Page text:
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New program offers City Colleges of Chicago students free Divvy bike rides

Students at any City Colleges of Chicago location can get a free one-year membership in the city’s “Divvy for Everyone” program.

A Divvy bike station at 83rd Street and Stewart Avenue.
A Divvy bike station, like this one at 83rd Street and Stewart Avenue, has been added at Olive-Harvey College. City Colleges students also now have access to a free “Divvy for Everyone” annual membership.
Ashlee Rezin/Sun-Times

Students at any City Colleges of Chicago location will soon have a new, free way to get around: Divvy bikes.

On Wednesday, the Chicago Department of Transportation announced all City Colleges students can receive a free “Divvy for Everyone” annual membership.

Divvy for Everyone is the $5-a-year alternative to the standard $9-a-month Divvy membership. Divvy for Everyone memberships usually are restricted based on income or whether someone is on some form of public assistance.

Divvy for Everyone membership provides students a year of unlimited 45-minute rides on any Divvy bike, and 5 cents a minute after that. It also waives unlocking and parking fees.

Users without either membership pay $3.30 to unlock a bike, then get only a 30-minute ride and pay 20 cents per minute after that. They’d also typically owe a $2 fee for leaving their bikes undocked instead of checking them back in at a Divvy station; that fee applies except in the general area southwest of Pershing Road and Western Avenue.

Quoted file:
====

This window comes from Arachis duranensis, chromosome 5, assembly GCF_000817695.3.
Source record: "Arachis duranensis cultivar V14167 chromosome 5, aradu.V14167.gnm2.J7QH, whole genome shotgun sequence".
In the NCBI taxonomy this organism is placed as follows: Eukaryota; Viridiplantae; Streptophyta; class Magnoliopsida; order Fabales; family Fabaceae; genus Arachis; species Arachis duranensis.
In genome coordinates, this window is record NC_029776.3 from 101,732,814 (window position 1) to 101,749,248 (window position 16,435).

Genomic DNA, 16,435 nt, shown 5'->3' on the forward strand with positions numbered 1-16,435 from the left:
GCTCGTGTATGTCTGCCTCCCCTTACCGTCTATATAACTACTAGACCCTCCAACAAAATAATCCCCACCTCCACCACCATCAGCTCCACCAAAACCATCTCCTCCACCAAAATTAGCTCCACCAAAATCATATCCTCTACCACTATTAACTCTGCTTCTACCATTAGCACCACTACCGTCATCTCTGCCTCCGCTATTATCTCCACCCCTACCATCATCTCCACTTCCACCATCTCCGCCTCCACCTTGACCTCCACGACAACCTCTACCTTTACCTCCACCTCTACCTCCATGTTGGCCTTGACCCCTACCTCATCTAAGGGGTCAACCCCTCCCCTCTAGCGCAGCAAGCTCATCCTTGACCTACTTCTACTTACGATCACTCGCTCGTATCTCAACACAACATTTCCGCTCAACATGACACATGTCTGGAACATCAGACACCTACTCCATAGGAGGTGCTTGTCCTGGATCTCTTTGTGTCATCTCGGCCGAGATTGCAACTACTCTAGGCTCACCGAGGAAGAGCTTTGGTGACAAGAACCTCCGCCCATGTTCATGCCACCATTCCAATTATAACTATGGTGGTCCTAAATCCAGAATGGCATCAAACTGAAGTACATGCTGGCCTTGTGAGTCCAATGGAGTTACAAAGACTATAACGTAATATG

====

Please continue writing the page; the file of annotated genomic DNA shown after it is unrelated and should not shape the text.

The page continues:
Wednesday’s announcement came with the unveiling of a new 13-bike Divvy docking station at Olive-Harvey College, 10001 S. Woodlawn Ave. Both are part of Divvy’s citywide expansion and system upgrade that launched in 2020.

“This new station will connect our students and community to the entire bike network,” Kimberly Hollingsworth, president of Olive-Harvey College, was quoted as saying in a news release. “This also gives our students more transportation options, connects them to transit more easily, and is part of healthy life style.”

The expansion is funded by $50 million from Lyft, which operates Divvy and plans to expand the service to all 50 wards by year’s end.

Last year was a record-breaking year for Divvy, with more than 5.5 million rides logged — up more than 60% over 2020.

Students who wish to activate their free Divvy membership can do so through their student portal.

Cheyanne M. Daniels is a staff reporter at the Chicago Sun-Times via Report for America, a not-for-profit journalism program that aims to bolster the paper’s coverage of communities on the South and West sides.